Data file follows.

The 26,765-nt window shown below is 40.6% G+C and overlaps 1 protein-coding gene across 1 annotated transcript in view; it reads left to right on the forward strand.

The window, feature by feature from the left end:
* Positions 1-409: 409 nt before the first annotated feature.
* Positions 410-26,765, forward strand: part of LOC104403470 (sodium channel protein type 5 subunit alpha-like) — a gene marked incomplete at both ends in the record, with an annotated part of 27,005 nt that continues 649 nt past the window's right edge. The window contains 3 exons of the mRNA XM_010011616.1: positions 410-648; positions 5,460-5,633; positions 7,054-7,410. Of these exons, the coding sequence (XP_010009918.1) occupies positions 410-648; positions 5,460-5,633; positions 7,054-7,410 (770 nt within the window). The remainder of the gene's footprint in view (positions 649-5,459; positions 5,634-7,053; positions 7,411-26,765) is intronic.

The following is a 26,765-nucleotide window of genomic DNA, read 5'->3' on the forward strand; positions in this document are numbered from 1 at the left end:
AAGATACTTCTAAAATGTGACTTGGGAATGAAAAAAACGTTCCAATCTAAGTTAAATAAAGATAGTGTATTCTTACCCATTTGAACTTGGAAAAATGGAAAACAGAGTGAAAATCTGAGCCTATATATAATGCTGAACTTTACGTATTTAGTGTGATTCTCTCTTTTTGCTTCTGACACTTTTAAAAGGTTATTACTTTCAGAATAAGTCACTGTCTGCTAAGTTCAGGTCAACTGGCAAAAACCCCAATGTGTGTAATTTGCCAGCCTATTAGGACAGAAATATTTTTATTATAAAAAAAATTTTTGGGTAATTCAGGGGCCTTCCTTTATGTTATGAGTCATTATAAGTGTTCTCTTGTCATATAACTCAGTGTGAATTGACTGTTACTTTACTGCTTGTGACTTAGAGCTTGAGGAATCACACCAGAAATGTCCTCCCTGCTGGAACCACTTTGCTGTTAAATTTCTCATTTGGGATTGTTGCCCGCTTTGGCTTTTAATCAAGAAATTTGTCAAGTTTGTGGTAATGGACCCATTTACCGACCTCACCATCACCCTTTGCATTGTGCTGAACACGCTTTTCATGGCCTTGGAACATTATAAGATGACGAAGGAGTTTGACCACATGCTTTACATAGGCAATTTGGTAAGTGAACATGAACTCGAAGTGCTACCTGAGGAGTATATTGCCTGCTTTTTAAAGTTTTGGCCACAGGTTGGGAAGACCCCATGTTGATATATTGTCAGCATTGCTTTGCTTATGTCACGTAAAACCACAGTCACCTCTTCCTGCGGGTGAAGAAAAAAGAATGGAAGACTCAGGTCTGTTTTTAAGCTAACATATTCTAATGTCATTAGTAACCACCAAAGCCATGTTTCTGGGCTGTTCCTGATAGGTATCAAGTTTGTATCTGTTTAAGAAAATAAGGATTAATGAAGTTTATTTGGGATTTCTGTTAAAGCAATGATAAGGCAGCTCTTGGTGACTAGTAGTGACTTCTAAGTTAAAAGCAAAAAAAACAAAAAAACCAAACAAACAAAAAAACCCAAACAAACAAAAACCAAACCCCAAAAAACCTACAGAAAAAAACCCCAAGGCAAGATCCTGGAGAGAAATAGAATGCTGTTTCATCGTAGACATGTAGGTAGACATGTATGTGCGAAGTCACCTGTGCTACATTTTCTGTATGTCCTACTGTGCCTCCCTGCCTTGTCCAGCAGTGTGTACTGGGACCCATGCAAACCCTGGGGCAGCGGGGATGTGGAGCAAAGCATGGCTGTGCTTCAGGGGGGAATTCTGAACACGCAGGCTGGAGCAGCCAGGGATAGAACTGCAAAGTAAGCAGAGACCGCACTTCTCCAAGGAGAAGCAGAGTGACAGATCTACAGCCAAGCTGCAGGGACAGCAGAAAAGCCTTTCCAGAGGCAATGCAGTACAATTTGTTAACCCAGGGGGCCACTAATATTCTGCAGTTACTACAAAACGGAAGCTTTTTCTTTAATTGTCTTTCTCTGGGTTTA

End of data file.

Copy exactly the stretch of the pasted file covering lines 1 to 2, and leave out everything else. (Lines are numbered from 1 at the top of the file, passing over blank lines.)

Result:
The 26,765-nt window shown below is 40.6% G+C and overlaps 1 protein-coding gene across 1 annotated transcript in view; it reads left to right on the forward strand.

The window, feature by feature from the left end: